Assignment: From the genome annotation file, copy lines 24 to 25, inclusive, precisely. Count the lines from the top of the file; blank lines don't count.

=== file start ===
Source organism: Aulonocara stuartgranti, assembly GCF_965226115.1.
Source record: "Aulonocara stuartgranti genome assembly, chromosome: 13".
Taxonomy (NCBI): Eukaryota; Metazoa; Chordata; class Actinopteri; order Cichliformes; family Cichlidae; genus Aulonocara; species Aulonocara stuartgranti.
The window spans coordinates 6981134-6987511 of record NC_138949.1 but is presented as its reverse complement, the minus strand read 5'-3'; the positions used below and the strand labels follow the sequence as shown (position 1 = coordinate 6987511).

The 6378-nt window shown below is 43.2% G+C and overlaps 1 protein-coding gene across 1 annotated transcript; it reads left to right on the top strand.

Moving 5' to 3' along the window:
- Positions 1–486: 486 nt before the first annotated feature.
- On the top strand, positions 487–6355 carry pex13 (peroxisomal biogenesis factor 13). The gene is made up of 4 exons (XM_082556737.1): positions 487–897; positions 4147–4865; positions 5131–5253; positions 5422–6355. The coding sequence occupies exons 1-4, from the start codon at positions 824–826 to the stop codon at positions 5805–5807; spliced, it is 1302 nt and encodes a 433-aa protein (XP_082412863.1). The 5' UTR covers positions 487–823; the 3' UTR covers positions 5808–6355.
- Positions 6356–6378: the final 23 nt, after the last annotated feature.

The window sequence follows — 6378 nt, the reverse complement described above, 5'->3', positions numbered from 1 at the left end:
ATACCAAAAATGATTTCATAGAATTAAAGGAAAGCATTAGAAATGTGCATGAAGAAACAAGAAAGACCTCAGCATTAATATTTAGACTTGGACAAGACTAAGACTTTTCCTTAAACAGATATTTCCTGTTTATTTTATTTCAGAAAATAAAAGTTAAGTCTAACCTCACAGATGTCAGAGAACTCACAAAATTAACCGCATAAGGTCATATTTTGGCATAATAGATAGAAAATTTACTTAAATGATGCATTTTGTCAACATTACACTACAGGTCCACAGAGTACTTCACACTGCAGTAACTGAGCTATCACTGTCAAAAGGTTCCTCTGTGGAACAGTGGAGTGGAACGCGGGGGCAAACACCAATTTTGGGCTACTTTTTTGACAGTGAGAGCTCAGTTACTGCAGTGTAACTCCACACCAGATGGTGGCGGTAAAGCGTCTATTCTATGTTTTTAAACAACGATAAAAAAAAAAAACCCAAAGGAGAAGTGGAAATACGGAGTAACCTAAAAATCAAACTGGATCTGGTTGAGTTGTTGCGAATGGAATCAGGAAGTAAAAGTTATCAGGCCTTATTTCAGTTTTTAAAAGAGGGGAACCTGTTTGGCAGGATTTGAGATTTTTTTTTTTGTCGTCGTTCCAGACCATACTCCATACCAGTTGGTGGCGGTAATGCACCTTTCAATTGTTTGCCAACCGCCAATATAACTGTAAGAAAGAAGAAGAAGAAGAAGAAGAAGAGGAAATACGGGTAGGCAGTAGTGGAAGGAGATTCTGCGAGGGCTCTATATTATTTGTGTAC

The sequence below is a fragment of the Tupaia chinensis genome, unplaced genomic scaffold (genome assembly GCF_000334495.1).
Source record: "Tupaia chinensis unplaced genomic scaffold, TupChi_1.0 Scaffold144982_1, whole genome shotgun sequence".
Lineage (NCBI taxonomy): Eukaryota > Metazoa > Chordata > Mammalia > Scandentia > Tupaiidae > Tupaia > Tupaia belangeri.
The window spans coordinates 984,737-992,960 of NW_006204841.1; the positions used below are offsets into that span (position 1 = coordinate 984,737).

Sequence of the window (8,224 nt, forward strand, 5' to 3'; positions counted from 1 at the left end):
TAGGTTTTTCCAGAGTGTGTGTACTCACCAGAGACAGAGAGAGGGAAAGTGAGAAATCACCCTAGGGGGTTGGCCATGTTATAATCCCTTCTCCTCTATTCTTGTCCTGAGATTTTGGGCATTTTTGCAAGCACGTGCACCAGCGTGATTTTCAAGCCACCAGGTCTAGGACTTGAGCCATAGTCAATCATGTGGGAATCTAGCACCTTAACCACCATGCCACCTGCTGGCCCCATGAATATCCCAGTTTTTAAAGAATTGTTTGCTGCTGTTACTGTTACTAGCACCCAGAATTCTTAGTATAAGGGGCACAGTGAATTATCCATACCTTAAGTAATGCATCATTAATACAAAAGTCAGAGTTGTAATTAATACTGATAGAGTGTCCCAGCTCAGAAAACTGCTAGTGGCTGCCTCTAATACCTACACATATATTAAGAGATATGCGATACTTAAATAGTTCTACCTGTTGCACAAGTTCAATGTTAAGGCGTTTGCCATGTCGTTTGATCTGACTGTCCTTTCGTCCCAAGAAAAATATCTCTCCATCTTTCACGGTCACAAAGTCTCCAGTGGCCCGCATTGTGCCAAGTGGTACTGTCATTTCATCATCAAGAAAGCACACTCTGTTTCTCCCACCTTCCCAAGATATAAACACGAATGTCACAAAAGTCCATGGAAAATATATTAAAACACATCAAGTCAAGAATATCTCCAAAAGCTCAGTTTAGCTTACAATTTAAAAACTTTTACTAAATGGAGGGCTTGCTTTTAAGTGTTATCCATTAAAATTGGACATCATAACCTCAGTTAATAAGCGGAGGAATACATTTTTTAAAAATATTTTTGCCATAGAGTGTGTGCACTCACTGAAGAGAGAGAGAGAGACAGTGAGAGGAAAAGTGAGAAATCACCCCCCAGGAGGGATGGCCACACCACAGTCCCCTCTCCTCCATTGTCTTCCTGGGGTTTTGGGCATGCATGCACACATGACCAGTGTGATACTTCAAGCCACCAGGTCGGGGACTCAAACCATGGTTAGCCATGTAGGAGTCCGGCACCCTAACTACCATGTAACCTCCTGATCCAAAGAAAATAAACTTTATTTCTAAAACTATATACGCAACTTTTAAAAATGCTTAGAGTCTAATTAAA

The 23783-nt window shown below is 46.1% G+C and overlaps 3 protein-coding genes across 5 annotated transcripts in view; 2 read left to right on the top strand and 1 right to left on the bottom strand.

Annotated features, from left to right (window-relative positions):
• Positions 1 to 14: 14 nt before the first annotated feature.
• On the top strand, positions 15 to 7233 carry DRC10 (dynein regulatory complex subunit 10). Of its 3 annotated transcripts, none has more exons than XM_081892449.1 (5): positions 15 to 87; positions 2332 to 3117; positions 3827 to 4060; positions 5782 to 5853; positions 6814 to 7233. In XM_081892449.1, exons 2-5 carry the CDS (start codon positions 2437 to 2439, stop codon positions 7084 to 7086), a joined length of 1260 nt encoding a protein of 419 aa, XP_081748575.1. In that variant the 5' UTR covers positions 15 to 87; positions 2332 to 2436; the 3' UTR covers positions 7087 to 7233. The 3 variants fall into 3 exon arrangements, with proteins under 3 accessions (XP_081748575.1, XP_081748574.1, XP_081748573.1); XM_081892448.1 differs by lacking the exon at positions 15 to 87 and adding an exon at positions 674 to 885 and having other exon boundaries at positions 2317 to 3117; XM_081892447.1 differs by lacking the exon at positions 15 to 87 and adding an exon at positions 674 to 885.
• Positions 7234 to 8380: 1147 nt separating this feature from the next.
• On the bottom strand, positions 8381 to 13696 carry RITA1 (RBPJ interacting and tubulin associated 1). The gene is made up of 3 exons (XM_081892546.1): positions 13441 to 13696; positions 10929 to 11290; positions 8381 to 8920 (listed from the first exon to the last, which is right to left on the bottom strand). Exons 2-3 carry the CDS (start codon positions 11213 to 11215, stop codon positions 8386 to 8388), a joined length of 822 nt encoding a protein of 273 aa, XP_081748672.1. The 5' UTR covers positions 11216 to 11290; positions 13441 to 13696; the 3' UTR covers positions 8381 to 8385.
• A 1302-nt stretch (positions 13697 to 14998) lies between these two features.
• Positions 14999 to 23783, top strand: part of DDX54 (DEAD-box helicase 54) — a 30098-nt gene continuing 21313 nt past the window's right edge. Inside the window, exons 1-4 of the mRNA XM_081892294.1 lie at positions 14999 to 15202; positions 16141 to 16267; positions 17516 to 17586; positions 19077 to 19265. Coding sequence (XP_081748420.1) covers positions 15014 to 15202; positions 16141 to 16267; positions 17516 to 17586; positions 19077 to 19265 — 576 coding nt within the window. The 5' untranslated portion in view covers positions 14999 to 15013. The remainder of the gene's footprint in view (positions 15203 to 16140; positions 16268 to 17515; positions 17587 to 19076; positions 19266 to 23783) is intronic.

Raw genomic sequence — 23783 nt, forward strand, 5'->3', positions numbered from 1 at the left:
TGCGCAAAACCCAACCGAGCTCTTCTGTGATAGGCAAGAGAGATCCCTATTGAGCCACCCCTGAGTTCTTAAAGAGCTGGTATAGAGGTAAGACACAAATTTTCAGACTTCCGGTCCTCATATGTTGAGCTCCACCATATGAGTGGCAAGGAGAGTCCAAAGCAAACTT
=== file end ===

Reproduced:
• A 1302-nt stretch (positions 13697 to 14998) lies between these two features.
• Positions 14999 to 23783, top strand: part of DDX54 (DEAD-box helicase 54) — a 30098-nt gene continuing 21313 nt past the window's right edge. Inside the window, exons 1-4 of the mRNA XM_081892294.1 lie at positions 14999 to 15202; positions 16141 to 16267; positions 17516 to 17586; positions 19077 to 19265. Coding sequence (XP_081748420.1) covers positions 15014 to 15202; positions 16141 to 16267; positions 17516 to 17586; positions 19077 to 19265 — 576 coding nt within the window. The 5' untranslated portion in view covers positions 14999 to 15013. The remainder of the gene's footprint in view (positions 15203 to 16140; positions 16268 to 17515; positions 17587 to 19076; positions 19266 to 23783) is intronic.